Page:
Friday, May 22, 2009

There is one thing that can be said of President Obama with certainty — his election has had a phenomenal effect on gun sales.

Across the country, ammunition prices are soaring and many guns are in short supply as weapons fly off the shelves at stores. This is a telling economic indicator about consumer confidence as many Americans stock up for fear that the end is nigh. It’s also a logical reaction to gun-owner fears that Democrats will implement far-reaching new gun controls. There is cause for concern. Leaders in the Obama administration and Congress have stated that they plan to limit what guns Americans can buy and that guns should be registered.

Attorney General Eric H. Holder Jr. said Feb. 25 that, “As President Obama indicated during the campaign, there are just a few gun-related changes that we would like to make, and among them would be to reinstitute the ban on the sale of assault weapons.” House Speaker Nancy Pelosi poured fuel on the fire five weeks later by admitting that Democrats want to register guns. “It’s a Democratic president, a Democratic House,” she said on ABC’s “Good Morning America.” “We don’t want to take their guns away. We want them registered.”

The gun controllers are at odds with public opinion. Despite Americans constantly being bombarded with attacks on guns by an anti-gun media, Frank Newport, editor-in-chief of the Gallup Poll, notes that “Attitudes toward gun control have become more conservative, people not wanting gun control.” A Gallup poll released April 8 shows that only 29 percent of Americans support banning handguns. According to Gallup, “the latest reading is the smallest percentage favoring a handgun ban since Gallup first polled on this nearly 50 years ago.”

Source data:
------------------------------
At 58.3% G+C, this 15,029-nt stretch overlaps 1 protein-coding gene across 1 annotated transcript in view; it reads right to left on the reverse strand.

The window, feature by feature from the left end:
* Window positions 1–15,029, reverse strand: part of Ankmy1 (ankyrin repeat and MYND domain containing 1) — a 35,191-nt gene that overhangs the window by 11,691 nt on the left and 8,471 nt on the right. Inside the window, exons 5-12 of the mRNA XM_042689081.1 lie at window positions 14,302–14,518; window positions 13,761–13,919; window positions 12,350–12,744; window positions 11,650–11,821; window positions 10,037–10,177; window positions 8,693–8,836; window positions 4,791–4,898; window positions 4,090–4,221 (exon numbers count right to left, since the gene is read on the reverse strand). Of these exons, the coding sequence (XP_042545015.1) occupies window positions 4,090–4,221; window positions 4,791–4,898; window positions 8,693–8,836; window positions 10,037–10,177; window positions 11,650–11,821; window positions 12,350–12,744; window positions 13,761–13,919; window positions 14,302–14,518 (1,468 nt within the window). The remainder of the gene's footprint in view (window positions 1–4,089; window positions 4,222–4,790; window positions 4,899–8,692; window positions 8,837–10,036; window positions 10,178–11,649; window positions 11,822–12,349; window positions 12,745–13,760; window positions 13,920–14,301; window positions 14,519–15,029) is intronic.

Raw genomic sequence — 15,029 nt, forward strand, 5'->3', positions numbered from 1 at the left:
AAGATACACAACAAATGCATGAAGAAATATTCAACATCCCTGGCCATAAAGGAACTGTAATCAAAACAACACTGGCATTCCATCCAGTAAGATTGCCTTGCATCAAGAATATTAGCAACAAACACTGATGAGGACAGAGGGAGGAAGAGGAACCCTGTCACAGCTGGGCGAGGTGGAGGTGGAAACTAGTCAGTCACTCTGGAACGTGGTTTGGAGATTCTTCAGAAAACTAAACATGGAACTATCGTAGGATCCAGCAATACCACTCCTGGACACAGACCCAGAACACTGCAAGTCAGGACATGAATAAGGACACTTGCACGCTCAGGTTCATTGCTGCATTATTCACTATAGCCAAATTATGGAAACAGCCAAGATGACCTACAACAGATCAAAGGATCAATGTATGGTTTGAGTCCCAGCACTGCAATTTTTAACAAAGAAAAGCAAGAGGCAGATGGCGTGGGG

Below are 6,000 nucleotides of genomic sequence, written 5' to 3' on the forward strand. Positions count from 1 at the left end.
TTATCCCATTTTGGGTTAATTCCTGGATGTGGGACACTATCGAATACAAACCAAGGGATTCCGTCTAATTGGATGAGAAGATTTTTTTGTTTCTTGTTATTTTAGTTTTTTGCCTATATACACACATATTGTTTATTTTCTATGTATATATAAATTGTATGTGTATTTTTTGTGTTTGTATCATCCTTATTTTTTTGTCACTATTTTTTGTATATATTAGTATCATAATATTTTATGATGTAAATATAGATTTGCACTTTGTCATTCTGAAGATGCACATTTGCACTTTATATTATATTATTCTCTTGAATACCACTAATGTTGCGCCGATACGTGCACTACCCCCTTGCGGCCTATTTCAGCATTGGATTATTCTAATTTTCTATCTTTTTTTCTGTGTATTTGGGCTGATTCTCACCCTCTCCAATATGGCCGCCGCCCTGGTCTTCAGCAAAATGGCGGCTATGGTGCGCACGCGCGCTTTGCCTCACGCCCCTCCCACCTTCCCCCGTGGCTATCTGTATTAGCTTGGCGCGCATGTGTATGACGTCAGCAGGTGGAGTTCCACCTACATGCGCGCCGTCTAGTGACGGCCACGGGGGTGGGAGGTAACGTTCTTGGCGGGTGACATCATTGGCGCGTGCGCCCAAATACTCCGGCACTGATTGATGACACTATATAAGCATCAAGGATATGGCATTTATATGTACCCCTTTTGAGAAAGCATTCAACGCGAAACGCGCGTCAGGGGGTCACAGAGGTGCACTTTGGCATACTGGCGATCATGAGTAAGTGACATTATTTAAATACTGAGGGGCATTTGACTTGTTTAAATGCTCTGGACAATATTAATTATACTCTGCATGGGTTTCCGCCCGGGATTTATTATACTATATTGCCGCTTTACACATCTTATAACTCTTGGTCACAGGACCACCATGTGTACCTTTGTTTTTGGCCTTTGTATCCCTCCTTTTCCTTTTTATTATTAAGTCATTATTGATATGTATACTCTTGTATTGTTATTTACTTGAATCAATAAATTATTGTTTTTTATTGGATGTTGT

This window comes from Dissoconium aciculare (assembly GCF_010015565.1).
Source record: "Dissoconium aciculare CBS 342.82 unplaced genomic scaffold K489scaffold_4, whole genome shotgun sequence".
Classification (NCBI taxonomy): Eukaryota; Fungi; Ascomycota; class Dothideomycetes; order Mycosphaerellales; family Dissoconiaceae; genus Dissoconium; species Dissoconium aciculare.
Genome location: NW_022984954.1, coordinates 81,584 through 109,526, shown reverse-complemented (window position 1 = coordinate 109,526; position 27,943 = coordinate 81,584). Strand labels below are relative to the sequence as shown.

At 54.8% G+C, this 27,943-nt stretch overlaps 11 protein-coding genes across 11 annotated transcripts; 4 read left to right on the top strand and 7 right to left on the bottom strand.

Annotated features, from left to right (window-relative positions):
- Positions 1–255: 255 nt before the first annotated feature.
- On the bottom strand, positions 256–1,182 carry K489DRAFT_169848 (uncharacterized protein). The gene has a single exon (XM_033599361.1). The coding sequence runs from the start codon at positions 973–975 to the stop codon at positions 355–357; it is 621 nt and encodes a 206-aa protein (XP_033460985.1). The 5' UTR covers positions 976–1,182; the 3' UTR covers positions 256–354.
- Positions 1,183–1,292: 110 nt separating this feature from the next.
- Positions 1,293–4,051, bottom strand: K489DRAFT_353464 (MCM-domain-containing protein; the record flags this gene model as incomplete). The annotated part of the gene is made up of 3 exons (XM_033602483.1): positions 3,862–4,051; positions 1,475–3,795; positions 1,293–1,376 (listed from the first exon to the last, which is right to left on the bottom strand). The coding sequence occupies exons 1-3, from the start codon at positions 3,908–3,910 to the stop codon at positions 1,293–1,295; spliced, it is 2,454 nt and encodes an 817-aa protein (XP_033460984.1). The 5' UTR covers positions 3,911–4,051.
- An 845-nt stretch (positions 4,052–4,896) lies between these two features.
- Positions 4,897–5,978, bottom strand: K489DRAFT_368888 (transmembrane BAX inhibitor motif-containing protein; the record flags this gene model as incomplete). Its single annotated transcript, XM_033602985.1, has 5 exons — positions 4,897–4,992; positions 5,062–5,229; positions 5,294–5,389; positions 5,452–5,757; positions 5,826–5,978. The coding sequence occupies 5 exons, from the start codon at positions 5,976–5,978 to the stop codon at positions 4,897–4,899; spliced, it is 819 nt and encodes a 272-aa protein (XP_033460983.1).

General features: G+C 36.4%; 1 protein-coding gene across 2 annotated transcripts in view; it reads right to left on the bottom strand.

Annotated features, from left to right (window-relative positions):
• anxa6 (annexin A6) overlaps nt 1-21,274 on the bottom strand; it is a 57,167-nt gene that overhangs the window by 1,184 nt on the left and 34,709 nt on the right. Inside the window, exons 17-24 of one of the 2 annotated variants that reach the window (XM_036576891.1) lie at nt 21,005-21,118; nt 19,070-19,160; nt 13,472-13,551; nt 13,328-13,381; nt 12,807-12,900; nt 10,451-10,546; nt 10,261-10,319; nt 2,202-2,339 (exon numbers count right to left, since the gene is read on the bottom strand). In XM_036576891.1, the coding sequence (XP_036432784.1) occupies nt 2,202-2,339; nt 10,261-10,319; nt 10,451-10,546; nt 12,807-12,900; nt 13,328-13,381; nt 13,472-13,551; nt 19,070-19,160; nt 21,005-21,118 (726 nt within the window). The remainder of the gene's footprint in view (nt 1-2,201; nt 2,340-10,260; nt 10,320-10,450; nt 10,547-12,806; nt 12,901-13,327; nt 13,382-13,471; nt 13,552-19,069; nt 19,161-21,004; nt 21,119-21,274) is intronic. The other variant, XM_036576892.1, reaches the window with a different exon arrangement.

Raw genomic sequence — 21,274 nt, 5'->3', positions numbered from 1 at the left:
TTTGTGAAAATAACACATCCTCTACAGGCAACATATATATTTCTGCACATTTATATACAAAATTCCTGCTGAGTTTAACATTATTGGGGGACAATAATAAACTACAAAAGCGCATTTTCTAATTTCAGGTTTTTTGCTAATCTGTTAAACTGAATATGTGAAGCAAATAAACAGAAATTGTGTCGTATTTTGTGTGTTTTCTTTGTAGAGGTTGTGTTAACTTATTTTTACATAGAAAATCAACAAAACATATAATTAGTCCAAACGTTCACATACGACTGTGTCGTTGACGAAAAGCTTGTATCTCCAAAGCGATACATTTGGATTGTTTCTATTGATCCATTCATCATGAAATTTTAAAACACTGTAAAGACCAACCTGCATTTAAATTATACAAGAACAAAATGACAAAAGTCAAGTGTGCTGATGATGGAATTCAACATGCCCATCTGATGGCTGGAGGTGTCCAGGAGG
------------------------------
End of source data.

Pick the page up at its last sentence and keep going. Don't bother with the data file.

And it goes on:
Popular support for the Second Amendment isn’t lost on all congressional Democrats. On May 12, 27 Senate Democrats voted with 39 Republicans to end a ban on law-abiding citizens carrying legal firearms in national parks. The amendment was attached to unrelated legislation to regulate credit cards. The same tactic was used Feb. 26 when an amendment striking down most of the District’s gun-control laws was attached to a Senate bill giving the District a vote in Congress. Twenty-two Democrats, including Senate Majority Leader Harry Reid, voted for this amendment, which passed 62-36.

It’s too early to celebrate Democratic respect for gun rights. Some Senate Democrats who voted for the national park amendment complained that they were painted into a corner on the issue. Sen. Richard J. Durbin, Illinois Democrat, the party’s chief vote counter, told National Public Radio last week that they were concerned about “how many more times they’d have to face such votes.” Democrats are torn between their constituents’ support for gun rights and an Obama administration committed to gun control.

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